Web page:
Saturday, December 11, 2010

Thoughts: More On Imagination and Fantasy

In the post on two faces of desire, I suggested that seeing the objects of desire in terms of imagination and fantasy was a useful discrimination, a way to be alert to the distinction between desire that serves awakening because it is oriented toward reality, where we always dwell, and desire that serves delusion because its avoids reality.

Since I made that post, I have been attending to desire as it arises through the day.  I have found much depth in the imagination/fantasy distinction. Watching desire arise in response to external and internal phenomena and holding both the desiring one and the thing desired in awareness, they are seen each to interact and to morph.  Neither remains constant.  True to Buddha's teaching of impermanence and co-dependent origination, from the perspective of the one desiring, the desired is always subtly shifting, and from the perspective of the desired, the one desiring is also shifting, each revealing new characteristics and losing old. From a psychological standpoint, this subtle and fascinating shifting is enormously informative about how the sense of a self arises moment to moment, yet is never the same.

Often, the thing to which desire attaches first appears to be an object of imagination, but as it is held in awareness, the nature of desire tends to shift and some aspect of the thing desired can be seen as arousing fantasy.   Escape, not engagement, with reality.  There is no bright line, no division that can be held between the two.  But the tendency of mind to shift toward delusion, toward fantasy, toward a grasping for unreality to satisfy some egoic need, is seen as subtle and pervasive.  Some aspect of the self seems to sit in wait for the opportunity to emerge under the guise of imagination, only to appropriate the object, the seen, to satisfy its unmet needs, and because those needs are insatiable, suffering.  A nice lesson in the tendency to delude ourselves as to what it is we actually desire, in practice and elsewhere.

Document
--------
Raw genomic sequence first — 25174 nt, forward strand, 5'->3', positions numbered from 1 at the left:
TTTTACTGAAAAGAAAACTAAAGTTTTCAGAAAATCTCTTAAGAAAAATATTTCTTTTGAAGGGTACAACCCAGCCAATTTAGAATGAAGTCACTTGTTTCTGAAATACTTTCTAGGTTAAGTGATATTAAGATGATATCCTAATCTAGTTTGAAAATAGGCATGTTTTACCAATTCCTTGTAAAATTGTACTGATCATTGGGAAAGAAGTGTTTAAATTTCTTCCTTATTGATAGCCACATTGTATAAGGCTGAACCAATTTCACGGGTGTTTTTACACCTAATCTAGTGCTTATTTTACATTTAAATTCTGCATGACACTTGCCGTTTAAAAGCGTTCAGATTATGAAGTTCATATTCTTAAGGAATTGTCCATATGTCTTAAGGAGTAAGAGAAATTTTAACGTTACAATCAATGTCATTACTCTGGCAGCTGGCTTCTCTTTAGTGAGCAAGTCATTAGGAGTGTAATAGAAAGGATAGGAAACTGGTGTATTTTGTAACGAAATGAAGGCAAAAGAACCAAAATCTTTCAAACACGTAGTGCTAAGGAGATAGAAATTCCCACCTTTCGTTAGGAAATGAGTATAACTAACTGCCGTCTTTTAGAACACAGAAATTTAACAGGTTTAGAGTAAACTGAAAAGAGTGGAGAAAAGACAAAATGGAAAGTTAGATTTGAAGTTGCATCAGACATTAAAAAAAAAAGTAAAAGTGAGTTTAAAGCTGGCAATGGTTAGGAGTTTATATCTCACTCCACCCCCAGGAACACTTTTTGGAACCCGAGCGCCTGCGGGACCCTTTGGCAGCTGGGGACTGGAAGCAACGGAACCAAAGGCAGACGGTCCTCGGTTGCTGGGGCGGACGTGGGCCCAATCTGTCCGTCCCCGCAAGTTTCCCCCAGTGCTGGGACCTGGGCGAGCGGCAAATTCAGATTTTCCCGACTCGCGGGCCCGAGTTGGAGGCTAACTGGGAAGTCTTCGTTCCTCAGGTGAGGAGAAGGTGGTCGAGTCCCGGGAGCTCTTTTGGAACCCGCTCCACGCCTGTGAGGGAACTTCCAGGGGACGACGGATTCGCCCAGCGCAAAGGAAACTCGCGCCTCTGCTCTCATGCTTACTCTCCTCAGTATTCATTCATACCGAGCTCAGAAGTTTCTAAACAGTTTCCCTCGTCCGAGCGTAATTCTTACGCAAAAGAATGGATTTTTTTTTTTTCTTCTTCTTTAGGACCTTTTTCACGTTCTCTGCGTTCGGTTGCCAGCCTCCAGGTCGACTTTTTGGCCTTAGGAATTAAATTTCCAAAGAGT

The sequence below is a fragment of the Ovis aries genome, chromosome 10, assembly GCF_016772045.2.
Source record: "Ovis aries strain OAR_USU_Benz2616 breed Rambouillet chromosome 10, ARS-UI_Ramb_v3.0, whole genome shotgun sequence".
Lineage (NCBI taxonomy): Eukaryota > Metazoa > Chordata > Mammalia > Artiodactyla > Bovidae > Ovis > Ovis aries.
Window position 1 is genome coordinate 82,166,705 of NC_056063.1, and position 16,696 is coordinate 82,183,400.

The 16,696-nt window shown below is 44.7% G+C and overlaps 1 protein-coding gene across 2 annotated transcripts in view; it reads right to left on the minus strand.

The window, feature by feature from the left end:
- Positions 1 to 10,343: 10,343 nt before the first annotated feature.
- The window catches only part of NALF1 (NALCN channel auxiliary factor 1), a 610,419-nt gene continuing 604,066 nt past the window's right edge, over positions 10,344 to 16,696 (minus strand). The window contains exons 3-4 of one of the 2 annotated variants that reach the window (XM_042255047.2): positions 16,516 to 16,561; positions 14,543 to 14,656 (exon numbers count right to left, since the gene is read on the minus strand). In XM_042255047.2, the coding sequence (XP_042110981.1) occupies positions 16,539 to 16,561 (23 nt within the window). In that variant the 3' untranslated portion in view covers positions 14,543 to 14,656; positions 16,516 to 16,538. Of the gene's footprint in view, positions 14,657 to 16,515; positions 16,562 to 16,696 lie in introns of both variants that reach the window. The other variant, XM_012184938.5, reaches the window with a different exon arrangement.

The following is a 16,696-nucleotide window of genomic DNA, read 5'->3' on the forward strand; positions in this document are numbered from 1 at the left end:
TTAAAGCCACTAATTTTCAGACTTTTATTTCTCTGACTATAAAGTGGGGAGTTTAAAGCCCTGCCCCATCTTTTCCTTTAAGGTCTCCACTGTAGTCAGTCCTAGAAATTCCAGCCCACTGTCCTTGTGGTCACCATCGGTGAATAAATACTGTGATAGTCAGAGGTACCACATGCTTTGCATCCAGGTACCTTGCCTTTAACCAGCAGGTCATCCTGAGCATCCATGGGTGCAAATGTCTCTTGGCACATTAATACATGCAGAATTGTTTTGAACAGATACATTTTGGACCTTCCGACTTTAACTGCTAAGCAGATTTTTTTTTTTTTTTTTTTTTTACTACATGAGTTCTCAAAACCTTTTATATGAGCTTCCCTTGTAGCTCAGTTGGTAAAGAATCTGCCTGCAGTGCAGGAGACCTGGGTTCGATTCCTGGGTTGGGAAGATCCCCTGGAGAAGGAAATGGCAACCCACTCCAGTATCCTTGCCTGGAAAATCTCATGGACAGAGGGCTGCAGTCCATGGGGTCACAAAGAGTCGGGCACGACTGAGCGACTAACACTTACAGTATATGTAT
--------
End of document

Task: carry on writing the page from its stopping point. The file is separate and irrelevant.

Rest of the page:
This lesson leads us farther along the path.  The observation of desire's tendency to move toward fantasy gives rise to wisdom which, in turn, reduces the tendency to identify with fantasy when it arises.  The mental pattern revealed is remembered, embodied knowledge of this source of suffering is refined.    Untimately, our desire to practice, our imagining how practice will reduce the self's suffering, is strengthened.

Desire.  Wonderful energy for awakening.

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